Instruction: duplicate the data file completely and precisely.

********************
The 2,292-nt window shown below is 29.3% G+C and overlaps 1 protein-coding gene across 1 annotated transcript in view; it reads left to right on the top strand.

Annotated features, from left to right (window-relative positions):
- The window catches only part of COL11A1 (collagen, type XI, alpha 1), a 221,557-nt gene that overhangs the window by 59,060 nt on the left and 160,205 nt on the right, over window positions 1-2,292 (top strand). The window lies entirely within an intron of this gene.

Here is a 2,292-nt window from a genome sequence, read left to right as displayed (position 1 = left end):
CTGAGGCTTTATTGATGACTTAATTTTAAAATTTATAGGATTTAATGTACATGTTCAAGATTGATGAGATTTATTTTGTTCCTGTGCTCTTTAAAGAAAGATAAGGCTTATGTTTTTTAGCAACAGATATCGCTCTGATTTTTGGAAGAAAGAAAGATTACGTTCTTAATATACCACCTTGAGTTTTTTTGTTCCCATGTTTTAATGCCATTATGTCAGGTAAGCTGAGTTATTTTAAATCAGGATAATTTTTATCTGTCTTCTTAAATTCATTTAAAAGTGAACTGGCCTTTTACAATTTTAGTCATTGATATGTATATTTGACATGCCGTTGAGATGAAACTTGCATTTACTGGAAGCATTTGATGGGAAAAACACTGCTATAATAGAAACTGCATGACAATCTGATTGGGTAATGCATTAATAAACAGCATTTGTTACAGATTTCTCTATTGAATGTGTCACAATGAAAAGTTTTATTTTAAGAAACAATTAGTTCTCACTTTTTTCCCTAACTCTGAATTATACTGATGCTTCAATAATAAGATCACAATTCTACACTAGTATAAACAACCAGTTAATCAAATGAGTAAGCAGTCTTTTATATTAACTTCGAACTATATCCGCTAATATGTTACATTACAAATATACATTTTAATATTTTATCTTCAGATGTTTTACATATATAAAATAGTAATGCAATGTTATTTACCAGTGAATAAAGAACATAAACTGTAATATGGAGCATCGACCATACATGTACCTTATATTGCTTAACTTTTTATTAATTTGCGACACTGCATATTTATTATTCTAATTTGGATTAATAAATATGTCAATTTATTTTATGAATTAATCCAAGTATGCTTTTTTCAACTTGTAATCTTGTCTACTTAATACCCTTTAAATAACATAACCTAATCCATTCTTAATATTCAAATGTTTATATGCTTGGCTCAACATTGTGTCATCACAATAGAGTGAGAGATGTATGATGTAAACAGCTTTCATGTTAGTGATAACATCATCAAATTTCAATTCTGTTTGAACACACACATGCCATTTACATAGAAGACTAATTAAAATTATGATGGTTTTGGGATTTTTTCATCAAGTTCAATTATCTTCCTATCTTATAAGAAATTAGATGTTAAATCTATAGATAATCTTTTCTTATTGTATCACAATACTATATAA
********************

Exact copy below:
The 2,292-nt window shown below is 29.3% G+C and overlaps 1 protein-coding gene across 1 annotated transcript in view; it reads left to right on the top strand.

Annotated features, from left to right (window-relative positions):
- The window catches only part of COL11A1 (collagen, type XI, alpha 1), a 221,557-nt gene that overhangs the window by 59,060 nt on the left and 160,205 nt on the right, over window positions 1-2,292 (top strand). The window lies entirely within an intron of this gene.

Here is a 2,292-nt window from a genome sequence, read left to right as displayed (position 1 = left end):
CTGAGGCTTTATTGATGACTTAATTTTAAAATTTATAGGATTTAATGTACATGTTCAAGATTGATGAGATTTATTTTGTTCCTGTGCTCTTTAAAGAAAGATAAGGCTTATGTTTTTTAGCAACAGATATCGCTCTGATTTTTGGAAGAAAGAAAGATTACGTTCTTAATATACCACCTTGAGTTTTTTTGTTCCCATGTTTTAATGCCATTATGTCAGGTAAGCTGAGTTATTTTAAATCAGGATAATTTTTATCTGTCTTCTTAAATTCATTTAAAAGTGAACTGGCCTTTTACAATTTTAGTCATTGATATGTATATTTGACATGCCGTTGAGATGAAACTTGCATTTACTGGAAGCATTTGATGGGAAAAACACTGCTATAATAGAAACTGCATGACAATCTGATTGGGTAATGCATTAATAAACAGCATTTGTTACAGATTTCTCTATTGAATGTGTCACAATGAAAAGTTTTATTTTAAGAAACAATTAGTTCTCACTTTTTTCCCTAACTCTGAATTATACTGATGCTTCAATAATAAGATCACAATTCTACACTAGTATAAACAACCAGTTAATCAAATGAGTAAGCAGTCTTTTATATTAACTTCGAACTATATCCGCTAATATGTTACATTACAAATATACATTTTAATATTTTATCTTCAGATGTTTTACATATATAAAATAGTAATGCAATGTTATTTACCAGTGAATAAAGAACATAAACTGTAATATGGAGCATCGACCATACATGTACCTTATATTGCTTAACTTTTTATTAATTTGCGACACTGCATATTTATTATTCTAATTTGGATTAATAAATATGTCAATTTATTTTATGAATTAATCCAAGTATGCTTTTTTCAACTTGTAATCTTGTCTACTTAATACCCTTTAAATAACATAACCTAATCCATTCTTAATATTCAAATGTTTATATGCTTGGCTCAACATTGTGTCATCACAATAGAGTGAGAGATGTATGATGTAAACAGCTTTCATGTTAGTGATAACATCATCAAATTTCAATTCTGTTTGAACACACACATGCCATTTACATAGAAGACTAATTAAAATTATGATGGTTTTGGGATTTTTTCATCAAGTTCAATTATCTTCCTATCTTATAAGAAATTAGATGTTAAATCTATAGATAATCTTTTCTTATTGTATCACAATACTATATAA